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Others Online Testing May Be Worthless

July 27, 2009 – 9:57 am

The question: Will promoting individual products through an email or homepage convert better if you link directly to those products or to a category of products?
The pre-test answer: Based on everything I have read, the answer is a no brainer.  Conversions and sales to the individual products will far exceed having customers click around looking for products.
The post-test answer: The category landing page won, but why? It also brought up another question, the email and homepage results were very different. What the heck is going on?

The Test:
The company was promoting 6 different products. All 6 products were pictured and on the right hand side,  Each product showed the original price, normal sale price, and closeout price. Sale ended in seven days and were in limited quantities.

A- The six individual product images linked directly to each of the products.  About a quarter of the image, you could go to all products in this category
B- Same exact image, but the entire image linked to the category, total of 6 pages of products, rather than the individual products listed on the image.

This was sent to the email list of 100% opt-in customers and was on our home page.  Everything we set up so that half of our customers that clicked thru the email would randomly receive A and the other half B.  The home page test was similar, half to A (with individual links) half to B (category).

The results:
Email

Almost exactly the same number of orders and conversion rates. B actually had two more orders, but the average order size was about 30% higher leading to a much larger increase in revenue.  Now this was suprising to me.  If someone took bets, I would have bet on A blowing B out of the water, it just makes sense to me. If someone see’s a product and they are interested in it, send them directly to the product.

Hompage
These results are very different.  Much more of a clear winner.  B had 15% more orders and about 10% more revenue.  The only area that was lower was average order size. “A” had a 5% higher average order size.

These results brought up more questions. Besides, why did going to the category page perform better, my question is why are the results so different between the email and homepage if it was the same test?

My Answer and what I have learned: I will put this in bullet format to make it easier to read.

1. There are too many variables to read any website studies and think you can apply it to your own site.  Who are your customers, what is the sale all about, is the sale really a sale (did you check your competition), are these products really in demand?
2. The products we were offering were way below our competitors. I feel this is the reason B performed better.  Once the B people clicked and went to the category page, they not only saw the product they clicked on, but 100’s of other products priced way below the competition.  This combined with the “only a few days and limited quantities” messaging triggered more sales.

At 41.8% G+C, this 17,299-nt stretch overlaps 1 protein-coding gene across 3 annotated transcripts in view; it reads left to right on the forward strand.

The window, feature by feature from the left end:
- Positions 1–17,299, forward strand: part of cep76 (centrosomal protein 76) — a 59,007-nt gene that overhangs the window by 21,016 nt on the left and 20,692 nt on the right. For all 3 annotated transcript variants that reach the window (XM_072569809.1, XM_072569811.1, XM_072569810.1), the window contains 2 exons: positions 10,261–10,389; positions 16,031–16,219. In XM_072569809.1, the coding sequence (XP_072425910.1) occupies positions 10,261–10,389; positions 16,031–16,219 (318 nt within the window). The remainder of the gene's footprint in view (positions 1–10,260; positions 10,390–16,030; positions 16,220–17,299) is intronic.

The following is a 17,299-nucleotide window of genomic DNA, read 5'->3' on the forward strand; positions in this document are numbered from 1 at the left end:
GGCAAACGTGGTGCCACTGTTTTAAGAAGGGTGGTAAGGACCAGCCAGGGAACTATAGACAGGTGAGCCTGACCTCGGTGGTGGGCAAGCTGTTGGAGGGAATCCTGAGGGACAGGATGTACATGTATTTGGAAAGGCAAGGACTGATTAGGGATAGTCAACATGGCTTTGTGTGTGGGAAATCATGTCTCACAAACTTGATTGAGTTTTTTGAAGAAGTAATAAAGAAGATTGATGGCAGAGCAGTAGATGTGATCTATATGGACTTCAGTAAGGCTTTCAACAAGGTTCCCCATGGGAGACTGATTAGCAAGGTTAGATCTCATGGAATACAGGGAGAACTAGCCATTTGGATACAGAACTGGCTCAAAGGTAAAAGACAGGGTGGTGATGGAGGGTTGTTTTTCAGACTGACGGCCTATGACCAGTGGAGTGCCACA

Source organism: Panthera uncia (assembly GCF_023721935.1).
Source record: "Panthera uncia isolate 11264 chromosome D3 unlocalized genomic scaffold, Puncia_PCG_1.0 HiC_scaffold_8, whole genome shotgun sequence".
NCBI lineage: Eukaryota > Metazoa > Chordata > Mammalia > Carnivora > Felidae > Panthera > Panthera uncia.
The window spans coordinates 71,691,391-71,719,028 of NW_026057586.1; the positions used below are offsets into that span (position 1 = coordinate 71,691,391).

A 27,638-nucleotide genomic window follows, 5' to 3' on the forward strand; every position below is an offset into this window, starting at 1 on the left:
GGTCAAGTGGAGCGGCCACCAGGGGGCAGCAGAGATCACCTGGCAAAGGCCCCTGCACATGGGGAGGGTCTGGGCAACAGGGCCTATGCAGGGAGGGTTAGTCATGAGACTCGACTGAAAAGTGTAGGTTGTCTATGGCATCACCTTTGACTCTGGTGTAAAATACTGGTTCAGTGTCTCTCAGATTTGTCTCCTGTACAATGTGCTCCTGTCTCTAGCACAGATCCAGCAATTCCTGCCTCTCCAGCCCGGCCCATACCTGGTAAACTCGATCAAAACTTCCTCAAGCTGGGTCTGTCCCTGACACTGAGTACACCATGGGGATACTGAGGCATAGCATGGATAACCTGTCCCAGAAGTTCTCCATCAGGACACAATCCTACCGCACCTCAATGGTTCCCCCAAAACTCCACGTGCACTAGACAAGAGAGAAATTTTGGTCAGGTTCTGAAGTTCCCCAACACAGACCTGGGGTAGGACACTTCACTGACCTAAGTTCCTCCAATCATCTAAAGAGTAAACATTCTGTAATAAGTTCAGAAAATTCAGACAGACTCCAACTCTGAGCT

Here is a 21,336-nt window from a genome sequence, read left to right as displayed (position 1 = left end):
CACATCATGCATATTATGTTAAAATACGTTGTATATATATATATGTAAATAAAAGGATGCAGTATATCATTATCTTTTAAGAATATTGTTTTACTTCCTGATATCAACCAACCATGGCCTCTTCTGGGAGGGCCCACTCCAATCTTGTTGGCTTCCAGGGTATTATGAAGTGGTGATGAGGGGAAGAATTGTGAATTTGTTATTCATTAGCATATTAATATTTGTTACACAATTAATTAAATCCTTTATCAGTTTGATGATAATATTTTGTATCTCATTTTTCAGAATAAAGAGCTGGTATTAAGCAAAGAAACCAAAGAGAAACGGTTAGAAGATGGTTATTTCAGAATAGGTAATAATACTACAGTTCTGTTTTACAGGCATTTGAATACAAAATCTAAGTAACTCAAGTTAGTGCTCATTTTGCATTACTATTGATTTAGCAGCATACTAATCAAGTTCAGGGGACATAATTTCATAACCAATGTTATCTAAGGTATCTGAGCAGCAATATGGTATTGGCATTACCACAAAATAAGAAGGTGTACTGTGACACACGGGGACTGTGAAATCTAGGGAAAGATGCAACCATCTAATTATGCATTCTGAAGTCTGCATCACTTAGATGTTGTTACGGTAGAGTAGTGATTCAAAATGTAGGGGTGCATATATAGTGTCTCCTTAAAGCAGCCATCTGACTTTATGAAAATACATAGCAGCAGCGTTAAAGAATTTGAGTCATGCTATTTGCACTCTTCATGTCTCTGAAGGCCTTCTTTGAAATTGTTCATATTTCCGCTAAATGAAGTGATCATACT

3. Why did the home page perform differently? My assumption is different customers performed different search behavior.  I know, I know you think I am crazy, but hear me out. The email list is of previous customers that opted in to the list. They have been to the site before, know there way around and trust us.  Fifty percent of the people that come directly to the home page through search, paid search, or other means are new to the site.  They may have come to our site from a much broader term through natural search and are in initial shopping mode.  They are unfamiliar with our site.  They are unfamiliar with us.  All of these lead to more clicking and looking around.  The new customers that clicked on A, went right to the product. Not be familiar with the site, they had no idea about all of the other bargain products and what our site has to offer.  The others that went to the category landing page, we gave the opportunity to see the entire category and products on sale.  This helped with letting them know what we have, showed them we were a large site offering multiple manufacturers (established trust), and our great pricing on the 100’s of products in that category.

To conclude:
Run your own A/B tests. It is the only way to really evaluate what works and what doesn’t work based on your product prices, product availability, the marketing message, and your customers.  There are very few absolutes when it comes to online marketing.

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  1. 29 Responses to “Others Online Testing May Be Worthless”

  2. “There are too many variables to read any website studies and think you can apply it to your own site.”

    I agree. Each site is different and thus require unique tests.

    By Dan London on Jul 27, 2009

  3. Hi there,
    Interesting, I`ll quote it on my site later.
    Thank you
    Elcorin

    By Elcorin on Jul 28, 2009

  4. what a lengthy and in depth article but full of useful information

    By anon on Aug 1, 2009

  5. Great article . Will definitely copy it to my website.

    By Necklaces on Aug 2, 2009

  6. Hmm… I read blogs on a similar topic, but i never visited your blog. I added it to favorites and i’ll be your constant reader.

    By John on Aug 3, 2009

  7. I do know this was a very interesting post thanks for writing it!

    By babafisa on Aug 3, 2009

  8. Thank you very much for that great article

    By hotspotshield on Aug 3, 2009

  9. Valuable thoughts and advices. I read your topic with great interest.

    By Peter on Aug 9, 2009

  10. Interesting and informative. But will you write about this one more?

    By Kouba on Aug 10, 2009

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